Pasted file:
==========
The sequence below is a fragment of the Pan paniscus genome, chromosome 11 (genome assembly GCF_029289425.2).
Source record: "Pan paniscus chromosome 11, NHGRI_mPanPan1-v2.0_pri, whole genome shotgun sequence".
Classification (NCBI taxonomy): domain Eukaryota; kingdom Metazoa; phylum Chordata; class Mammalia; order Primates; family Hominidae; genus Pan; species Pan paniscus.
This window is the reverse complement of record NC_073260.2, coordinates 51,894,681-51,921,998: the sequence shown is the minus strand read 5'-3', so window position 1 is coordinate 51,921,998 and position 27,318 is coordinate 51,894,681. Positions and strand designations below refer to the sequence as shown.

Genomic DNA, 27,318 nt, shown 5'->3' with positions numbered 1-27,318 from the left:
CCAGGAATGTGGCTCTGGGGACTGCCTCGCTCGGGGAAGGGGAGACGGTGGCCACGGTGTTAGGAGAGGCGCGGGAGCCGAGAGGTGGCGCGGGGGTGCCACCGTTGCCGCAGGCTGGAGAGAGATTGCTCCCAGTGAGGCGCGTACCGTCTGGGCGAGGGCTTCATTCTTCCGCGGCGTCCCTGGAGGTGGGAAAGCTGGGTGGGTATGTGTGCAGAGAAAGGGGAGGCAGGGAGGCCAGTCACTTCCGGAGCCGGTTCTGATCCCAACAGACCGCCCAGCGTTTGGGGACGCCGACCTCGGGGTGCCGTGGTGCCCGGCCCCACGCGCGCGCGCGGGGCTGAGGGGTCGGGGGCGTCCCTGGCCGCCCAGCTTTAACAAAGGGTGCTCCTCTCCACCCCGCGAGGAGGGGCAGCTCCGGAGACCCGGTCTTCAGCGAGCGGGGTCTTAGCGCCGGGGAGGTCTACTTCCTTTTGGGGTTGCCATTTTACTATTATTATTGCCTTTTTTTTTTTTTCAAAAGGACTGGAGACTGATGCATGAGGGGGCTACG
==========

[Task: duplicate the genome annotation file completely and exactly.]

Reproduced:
The sequence below is a fragment of the Pan paniscus genome, chromosome 11 (genome assembly GCF_029289425.2).
Source record: "Pan paniscus chromosome 11, NHGRI_mPanPan1-v2.0_pri, whole genome shotgun sequence".
Classification (NCBI taxonomy): domain Eukaryota; kingdom Metazoa; phylum Chordata; class Mammalia; order Primates; family Hominidae; genus Pan; species Pan paniscus.
This window is the reverse complement of record NC_073260.2, coordinates 51,894,681-51,921,998: the sequence shown is the minus strand read 5'-3', so window position 1 is coordinate 51,921,998 and position 27,318 is coordinate 51,894,681. Positions and strand designations below refer to the sequence as shown.

Genomic DNA, 27,318 nt, shown 5'->3' with positions numbered 1-27,318 from the left:
CCAGGAATGTGGCTCTGGGGACTGCCTCGCTCGGGGAAGGGGAGACGGTGGCCACGGTGTTAGGAGAGGCGCGGGAGCCGAGAGGTGGCGCGGGGGTGCCACCGTTGCCGCAGGCTGGAGAGAGATTGCTCCCAGTGAGGCGCGTACCGTCTGGGCGAGGGCTTCATTCTTCCGCGGCGTCCCTGGAGGTGGGAAAGCTGGGTGGGTATGTGTGCAGAGAAAGGGGAGGCAGGGAGGCCAGTCACTTCCGGAGCCGGTTCTGATCCCAACAGACCGCCCAGCGTTTGGGGACGCCGACCTCGGGGTGCCGTGGTGCCCGGCCCCACGCGCGCGCGCGGGGCTGAGGGGTCGGGGGCGTCCCTGGCCGCCCAGCTTTAACAAAGGGTGCTCCTCTCCACCCCGCGAGGAGGGGCAGCTCCGGAGACCCGGTCTTCAGCGAGCGGGGTCTTAGCGCCGGGGAGGTCTACTTCCTTTTGGGGTTGCCATTTTACTATTATTATTGCCTTTTTTTTTTTTTCAAAAGGACTGGAGACTGATGCATGAGGGGGCTACG